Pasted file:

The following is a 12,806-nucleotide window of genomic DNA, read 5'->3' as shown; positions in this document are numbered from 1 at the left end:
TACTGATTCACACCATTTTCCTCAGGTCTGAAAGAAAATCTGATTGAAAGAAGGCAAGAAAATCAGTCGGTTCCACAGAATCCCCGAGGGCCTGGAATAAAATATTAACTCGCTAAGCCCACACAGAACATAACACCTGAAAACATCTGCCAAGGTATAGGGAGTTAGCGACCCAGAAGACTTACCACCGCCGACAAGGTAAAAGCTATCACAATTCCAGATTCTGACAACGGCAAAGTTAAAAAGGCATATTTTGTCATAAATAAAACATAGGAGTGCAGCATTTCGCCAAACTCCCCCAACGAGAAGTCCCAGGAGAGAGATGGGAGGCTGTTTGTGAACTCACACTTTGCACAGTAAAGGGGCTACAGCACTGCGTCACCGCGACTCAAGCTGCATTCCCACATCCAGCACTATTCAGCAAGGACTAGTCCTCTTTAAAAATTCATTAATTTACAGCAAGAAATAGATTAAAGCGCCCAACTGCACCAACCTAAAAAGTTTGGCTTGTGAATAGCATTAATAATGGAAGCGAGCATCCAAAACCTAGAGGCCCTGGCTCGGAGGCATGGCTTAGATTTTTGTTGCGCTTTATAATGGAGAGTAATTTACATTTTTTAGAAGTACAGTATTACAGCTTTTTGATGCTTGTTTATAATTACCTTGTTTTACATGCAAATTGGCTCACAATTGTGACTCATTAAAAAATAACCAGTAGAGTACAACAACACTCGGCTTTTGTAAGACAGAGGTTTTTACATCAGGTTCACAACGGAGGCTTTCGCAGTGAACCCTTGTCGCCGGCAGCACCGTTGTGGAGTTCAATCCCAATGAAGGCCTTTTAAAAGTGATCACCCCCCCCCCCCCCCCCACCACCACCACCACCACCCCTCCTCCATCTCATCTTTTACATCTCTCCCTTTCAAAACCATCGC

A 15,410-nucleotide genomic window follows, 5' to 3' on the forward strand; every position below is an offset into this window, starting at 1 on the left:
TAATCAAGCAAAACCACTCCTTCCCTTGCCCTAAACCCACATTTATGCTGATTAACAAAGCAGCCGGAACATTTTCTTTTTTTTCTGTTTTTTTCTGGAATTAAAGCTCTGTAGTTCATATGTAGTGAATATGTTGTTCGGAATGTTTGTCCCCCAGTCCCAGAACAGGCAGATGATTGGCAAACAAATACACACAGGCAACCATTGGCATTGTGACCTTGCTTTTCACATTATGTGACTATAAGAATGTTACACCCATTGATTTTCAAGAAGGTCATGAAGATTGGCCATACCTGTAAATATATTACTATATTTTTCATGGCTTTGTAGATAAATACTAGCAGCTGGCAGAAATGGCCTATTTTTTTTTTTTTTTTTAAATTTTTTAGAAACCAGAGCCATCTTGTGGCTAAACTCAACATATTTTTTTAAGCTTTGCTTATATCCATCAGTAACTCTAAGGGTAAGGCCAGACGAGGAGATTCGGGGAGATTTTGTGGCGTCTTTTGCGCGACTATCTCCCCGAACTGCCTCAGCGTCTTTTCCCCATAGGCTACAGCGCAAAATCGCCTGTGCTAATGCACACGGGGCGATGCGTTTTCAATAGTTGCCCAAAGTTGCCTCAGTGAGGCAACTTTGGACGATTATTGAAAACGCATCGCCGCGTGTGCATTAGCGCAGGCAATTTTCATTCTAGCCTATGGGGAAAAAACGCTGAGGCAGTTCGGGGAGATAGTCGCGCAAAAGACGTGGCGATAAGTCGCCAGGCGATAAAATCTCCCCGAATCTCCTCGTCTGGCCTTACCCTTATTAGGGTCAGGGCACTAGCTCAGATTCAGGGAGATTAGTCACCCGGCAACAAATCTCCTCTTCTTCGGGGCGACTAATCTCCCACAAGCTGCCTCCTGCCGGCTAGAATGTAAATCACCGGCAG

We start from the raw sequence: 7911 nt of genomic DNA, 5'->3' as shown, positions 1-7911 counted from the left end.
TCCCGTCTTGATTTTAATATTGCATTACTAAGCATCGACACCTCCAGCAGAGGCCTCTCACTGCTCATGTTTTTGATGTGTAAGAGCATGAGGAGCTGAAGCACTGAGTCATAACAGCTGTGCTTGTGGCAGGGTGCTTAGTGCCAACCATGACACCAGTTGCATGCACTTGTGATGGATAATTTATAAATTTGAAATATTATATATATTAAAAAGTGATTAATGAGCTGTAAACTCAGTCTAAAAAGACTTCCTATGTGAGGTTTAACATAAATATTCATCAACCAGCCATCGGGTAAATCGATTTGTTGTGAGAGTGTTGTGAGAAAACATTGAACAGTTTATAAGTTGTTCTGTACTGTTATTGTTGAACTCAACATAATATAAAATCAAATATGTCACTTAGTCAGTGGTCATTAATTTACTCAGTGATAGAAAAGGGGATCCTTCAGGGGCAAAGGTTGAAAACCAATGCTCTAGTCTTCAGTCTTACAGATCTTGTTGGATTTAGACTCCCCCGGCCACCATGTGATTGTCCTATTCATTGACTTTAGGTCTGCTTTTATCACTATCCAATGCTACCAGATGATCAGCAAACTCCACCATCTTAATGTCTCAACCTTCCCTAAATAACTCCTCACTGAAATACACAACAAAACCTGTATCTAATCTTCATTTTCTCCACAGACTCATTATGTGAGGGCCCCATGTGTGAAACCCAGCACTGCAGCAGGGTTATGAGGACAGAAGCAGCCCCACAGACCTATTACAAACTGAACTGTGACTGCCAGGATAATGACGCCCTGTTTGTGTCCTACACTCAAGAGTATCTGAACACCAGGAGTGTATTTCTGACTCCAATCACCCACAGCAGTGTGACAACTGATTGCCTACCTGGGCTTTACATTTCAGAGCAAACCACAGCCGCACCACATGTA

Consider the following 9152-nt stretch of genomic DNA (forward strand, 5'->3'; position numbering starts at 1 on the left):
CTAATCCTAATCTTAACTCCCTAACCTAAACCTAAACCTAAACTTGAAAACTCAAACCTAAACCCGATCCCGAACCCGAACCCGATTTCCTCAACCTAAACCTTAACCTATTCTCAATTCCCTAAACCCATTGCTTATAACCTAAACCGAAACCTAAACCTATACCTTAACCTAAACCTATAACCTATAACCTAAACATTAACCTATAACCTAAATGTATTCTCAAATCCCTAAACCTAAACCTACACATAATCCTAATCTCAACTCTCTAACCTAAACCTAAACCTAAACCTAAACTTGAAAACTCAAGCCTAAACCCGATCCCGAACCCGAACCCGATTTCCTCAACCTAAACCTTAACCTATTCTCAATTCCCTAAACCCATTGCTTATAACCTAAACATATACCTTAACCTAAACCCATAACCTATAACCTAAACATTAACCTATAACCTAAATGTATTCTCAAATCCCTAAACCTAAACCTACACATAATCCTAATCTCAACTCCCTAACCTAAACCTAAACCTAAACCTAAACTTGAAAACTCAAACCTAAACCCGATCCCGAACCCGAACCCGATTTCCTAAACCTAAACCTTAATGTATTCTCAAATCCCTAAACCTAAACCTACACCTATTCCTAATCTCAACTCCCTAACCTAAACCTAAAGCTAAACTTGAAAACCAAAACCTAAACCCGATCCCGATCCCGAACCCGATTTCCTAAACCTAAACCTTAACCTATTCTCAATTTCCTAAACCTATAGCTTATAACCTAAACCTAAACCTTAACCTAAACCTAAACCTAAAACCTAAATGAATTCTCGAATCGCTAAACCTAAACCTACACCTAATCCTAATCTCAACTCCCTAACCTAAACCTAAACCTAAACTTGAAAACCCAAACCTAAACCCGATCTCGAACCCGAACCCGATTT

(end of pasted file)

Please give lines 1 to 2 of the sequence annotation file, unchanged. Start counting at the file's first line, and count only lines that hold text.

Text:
The following is a 12,806-nucleotide window of genomic DNA, read 5'->3' as shown; positions in this document are numbered from 1 at the left end:
TACTGATTCACACCATTTTCCTCAGGTCTGAAAGAAAATCTGATTGAAAGAAGGCAAGAAAATCAGTCGGTTCCACAGAATCCCCGAGGGCCTGGAATAAAATATTAACTCGCTAAGCCCACACAGAACATAACACCTGAAAACATCTGCCAAGGTATAGGGAGTTAGCGACCCAGAAGACTTACCACCGCCGACAAGGTAAAAGCTATCACAATTCCAGATTCTGACAACGGCAAAGTTAAAAAGGCATATTTTGTCATAAATAAAACATAGGAGTGCAGCATTTCGCCAAACTCCCCCAACGAGAAGTCCCAGGAGAGAGATGGGAGGCTGTTTGTGAACTCACACTTTGCACAGTAAAGGGGCTACAGCACTGCGTCACCGCGACTCAAGCTGCATTCCCACATCCAGCACTATTCAGCAAGGACTAGTCCTCTTTAAAAATTCATTAATTTACAGCAAGAAATAGATTAAAGCGCCCAACTGCACCAACCTAAAAAGTTTGGCTTGTGAATAGCATTAATAATGGAAGCGAGCATCCAAAACCTAGAGGCCCTGGCTCGGAGGCATGGCTTAGATTTTTGTTGCGCTTTATAATGGAGAGTAATTTACATTTTTTAGAAGTACAGTATTACAGCTTTTTGATGCTTGTTTATAATTACCTTGTTTTACATGCAAATTGGCTCACAATTGTGACTCATTAAAAAATAACCAGTAGAGTACAACAACACTCGGCTTTTGTAAGACAGAGGTTTTTACATCAGGTTCACAACGGAGGCTTTCGCAGTGAACCCTTGTCGCCGGCAGCACCGTTGTGGAGTTCAATCCCAATGAAGGCCTTTTAAAAGTGATCACCCCCCCCCCCCCCCCCACCACCACCACCACCACCCCTCCTCCATCTCATCTTTTACATCTCTCCCTTTCAAAACCATCGC